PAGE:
1. ^ a b c "Students' Union Records - Birkbeck College: Student Societies and Students' Union records - Birkbeck College archive - Archives Hub". archiveshub.jisc.ac.uk. Retrieved 11 April 2020.
  2. ^ Pathé, British. "Students Prepare Home For Hungarians". www.britishpathe.com. Retrieved 11 April 2020.
  3. ^ "Governance @ Birkbeck Students' Union". www.birkbeckunion.org. Retrieved 11 April 2020.
  4. ^ a b "Democracy Review update! @ Birkbeck Students' Union". www.birkbeckunion.org. Retrieved 11 April 2020.
  5. ^ "Membership @ Birkbeck Students' Union". www.birkbeckunion.org. Retrieved 11 April 2020.
  6. ^ "Union Officers @ Birkbeck Students' Union". www.birkbeckunion.org. Retrieved 11 April 2020.
  7. ^ New Hall, Cambridge in 1998 and University of Bradford in 2004 both scored 35 points. In the special series 'University Challenge: The Professionals', the Members of Parliament achieved 25 points – the lowest score in the modern era. The score of 40 has also been achieved by Oxford Brookes University (1998), the University of St Andrews (2002 & 2005), Keele University (2002) and Queen's University Belfast (2005). Statistics for the original incarnation of the series are not known, though the lowest score achieved was by the University of Sussex in 1972 with a score of 10. "University Challenge – Lowest Scores". Sean Blanchflower's University Challenge Page. Retrieved 18 November 2006.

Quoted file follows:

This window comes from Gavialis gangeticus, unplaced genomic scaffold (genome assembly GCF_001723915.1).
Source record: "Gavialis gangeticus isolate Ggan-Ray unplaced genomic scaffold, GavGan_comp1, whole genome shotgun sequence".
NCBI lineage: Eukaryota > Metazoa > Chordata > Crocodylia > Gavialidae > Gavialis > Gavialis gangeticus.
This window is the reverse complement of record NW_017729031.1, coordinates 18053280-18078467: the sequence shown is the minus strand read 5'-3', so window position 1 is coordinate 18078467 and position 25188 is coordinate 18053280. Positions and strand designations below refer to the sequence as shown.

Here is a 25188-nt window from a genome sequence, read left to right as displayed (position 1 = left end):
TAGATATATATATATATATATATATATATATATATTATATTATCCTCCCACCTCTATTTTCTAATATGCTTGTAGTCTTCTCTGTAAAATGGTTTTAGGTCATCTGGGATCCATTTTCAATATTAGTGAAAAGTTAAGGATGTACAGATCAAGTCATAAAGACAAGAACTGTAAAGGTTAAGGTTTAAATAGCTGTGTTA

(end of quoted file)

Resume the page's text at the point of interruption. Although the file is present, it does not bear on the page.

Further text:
8. ^ "BBC - Press Office - Birkbeck College win University Challenge". www.bbc.co.uk. Retrieved 11 April 2020.
  9. ^ University Challenge – All-time rankings. Blanchflower.org. Retrieved 17 July 2013.

External linksEdit